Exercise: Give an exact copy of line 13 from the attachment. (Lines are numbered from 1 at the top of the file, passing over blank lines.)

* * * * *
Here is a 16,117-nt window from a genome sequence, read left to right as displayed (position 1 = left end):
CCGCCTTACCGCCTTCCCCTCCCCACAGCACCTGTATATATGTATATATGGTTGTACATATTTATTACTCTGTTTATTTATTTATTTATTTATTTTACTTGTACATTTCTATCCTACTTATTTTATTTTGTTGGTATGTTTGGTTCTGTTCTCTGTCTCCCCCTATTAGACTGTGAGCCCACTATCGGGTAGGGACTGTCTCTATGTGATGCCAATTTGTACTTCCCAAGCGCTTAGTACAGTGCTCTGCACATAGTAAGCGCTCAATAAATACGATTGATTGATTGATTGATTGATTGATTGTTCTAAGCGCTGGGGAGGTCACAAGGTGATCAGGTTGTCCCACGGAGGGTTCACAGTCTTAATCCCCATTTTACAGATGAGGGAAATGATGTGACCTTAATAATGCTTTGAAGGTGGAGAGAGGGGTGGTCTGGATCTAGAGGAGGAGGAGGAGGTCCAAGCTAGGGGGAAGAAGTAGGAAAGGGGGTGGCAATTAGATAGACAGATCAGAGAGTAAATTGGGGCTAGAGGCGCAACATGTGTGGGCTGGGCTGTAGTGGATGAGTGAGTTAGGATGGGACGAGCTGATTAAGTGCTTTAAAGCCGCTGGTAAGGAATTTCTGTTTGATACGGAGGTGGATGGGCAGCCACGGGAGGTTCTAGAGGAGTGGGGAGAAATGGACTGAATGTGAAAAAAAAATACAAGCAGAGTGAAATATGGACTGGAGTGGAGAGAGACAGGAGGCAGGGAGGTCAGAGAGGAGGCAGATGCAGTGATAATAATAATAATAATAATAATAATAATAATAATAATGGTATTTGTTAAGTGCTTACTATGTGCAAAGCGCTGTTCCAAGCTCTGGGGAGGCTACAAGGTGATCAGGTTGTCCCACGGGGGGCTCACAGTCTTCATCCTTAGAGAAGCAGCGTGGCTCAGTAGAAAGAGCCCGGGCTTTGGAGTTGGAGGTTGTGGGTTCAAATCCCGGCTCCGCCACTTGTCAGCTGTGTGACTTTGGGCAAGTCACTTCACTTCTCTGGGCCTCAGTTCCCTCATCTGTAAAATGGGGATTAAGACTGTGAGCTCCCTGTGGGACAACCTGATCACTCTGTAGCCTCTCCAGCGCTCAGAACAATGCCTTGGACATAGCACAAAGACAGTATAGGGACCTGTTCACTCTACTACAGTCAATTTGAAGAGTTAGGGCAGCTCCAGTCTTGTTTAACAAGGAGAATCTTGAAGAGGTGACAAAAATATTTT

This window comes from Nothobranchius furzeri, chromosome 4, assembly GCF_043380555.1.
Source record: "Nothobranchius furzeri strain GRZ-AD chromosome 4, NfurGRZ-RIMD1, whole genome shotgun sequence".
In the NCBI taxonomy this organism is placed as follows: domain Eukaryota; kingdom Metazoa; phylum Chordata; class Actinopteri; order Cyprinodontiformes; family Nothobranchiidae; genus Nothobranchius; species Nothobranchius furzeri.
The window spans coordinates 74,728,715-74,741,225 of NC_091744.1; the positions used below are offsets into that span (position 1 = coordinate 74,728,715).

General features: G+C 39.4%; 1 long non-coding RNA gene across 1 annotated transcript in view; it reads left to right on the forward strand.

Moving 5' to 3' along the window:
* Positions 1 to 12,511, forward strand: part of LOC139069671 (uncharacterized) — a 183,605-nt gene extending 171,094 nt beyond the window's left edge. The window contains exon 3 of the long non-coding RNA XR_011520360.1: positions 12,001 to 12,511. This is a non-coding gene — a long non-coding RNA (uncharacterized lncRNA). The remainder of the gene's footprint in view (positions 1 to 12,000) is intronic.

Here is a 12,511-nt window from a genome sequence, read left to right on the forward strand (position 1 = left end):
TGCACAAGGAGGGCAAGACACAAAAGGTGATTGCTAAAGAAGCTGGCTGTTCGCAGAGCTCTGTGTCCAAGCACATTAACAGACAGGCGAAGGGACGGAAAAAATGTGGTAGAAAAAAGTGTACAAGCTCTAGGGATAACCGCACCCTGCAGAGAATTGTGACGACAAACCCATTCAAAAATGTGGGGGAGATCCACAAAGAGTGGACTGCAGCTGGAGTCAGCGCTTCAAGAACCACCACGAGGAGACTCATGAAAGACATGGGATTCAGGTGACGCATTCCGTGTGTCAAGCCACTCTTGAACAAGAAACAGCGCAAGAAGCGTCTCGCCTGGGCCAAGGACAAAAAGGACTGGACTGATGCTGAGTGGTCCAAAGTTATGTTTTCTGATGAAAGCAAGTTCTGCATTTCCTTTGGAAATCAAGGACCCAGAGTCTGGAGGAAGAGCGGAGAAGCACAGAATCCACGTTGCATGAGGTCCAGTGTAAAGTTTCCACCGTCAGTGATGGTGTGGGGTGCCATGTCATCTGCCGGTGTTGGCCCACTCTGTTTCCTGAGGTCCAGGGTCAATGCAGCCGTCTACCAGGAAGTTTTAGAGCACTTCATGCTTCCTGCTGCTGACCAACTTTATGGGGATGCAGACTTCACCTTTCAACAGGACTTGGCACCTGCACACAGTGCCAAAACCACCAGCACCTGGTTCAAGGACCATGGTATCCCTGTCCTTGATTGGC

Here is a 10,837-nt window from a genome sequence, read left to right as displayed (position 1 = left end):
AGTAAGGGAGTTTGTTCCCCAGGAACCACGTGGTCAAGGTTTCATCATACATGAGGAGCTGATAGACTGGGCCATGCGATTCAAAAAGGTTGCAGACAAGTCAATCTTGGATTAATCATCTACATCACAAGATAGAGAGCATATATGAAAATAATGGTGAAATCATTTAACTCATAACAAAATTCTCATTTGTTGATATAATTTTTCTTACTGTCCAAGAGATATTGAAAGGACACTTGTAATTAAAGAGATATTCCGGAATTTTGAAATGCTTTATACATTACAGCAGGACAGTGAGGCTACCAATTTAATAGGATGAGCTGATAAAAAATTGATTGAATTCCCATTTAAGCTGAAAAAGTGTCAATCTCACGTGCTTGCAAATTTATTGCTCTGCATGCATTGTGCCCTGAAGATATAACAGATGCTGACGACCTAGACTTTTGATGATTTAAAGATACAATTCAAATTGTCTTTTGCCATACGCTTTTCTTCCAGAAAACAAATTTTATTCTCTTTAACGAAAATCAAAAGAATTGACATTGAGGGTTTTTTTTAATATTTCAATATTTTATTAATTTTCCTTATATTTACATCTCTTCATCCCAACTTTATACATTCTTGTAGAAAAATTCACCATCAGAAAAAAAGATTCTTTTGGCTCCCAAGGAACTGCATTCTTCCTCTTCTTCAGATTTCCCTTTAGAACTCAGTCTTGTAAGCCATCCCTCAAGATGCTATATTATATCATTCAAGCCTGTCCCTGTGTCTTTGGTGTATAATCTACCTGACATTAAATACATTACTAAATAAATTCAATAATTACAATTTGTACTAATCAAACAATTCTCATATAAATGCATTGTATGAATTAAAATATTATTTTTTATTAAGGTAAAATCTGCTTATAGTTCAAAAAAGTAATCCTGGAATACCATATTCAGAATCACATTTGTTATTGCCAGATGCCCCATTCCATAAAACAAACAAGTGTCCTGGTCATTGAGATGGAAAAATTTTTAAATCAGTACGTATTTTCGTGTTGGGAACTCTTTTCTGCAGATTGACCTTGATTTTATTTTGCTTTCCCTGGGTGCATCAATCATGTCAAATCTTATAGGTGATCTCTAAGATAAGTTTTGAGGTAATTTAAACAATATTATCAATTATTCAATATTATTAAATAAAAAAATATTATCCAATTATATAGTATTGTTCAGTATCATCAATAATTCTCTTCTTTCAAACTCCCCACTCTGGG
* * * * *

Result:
AGTAAGGGAGTTTGTTCCCCAGGAACCACGTGGTCAAGGTTTCATCATACATGAGGAGCTGATAGACTGGGCCATGCGATTCAAAAAGGTTGCAGACAAGTCAATCTTGGATTAATCATCTACATCACAAGATAGAGAGCATATATGAAAATAATGGTGAAATCATTTAACTCATAACAAAATTCTCATTTGTTGATATAATTTTTCTTACTGTCCAAGAGATATTGAAAGGACACTTGTAATTAAAGAGATATTCCGGAATTTTGAAATGCTTTATACATTACAGCAGGACAGTGAGGCTACCAATTTAATAGGATGAGCTGATAAAAAATTGATTGAATTCCCATTTAAGCTGAAAAAGTGTCAATCTCACGTGCTTGCAAATTTATTGCTCTGCATGCATTGTGCCCTGAAGATATAACAGATGCTGACGACCTAGACTTTTGATGATTTAAAGATACAATTCAAATTGTCTTTTGCCATACGCTTTTCTTCCAGAAAACAAATTTTATTCTCTTTAACGAAAATCAAAAGAATTGACATTGAGGGTTTTTTTTAATATTTCAATATTTTATTAATTTTCCTTATATTTACATCTCTTCATCCCAACTTTATACATTCTTGTAGAAAAATTCACCATCAGAAAAAAAGATTCTTTTGGCTCCCAAGGAACTGCATTCTTCCTCTTCTTCAGATTTCCCTTTAGAACTCAGTCTTGTAAGCCATCCCTCAAGATGCTATATTATATCATTCAAGCCTGTCCCTGTGTCTTTGGTGTATAATCTACCTGACATTAAATACATTACTAAATAAATTCAATAATTACAATTTGTACTAATCAAACAATTCTCATATAAATGCATTGTATGAATTAAAATATTATTTTTTATTAAGGTAAAATCTGCTTATAGTTCAAAAAAGTAATCCTGGAATACCATATTCAGAATCACATTTGTTATTGCCAGATGCCCCATTCCATAAAACAAACAAGTGTCCTGGTCATTGAGATGGAAAAATTTTTAAATCAGTACGTATTTTCGTGTTGGGAACTCTTTTCTGCAGATTGACCTTGATTTTATTTTGCTTTCCCTGGGTGCATCAATCATGTCAAATCTTATAGGTGATCTCTAAGATAAGTTTTGAGGTAATTTAAACAATATTATCAATTATTCAATATTATTAAATAAAAAAATATTATCCAATTATATAGTATTGTTCAGTATCATCAATAATTCTCTTCTTTCAAACTCCCCACTCTGGG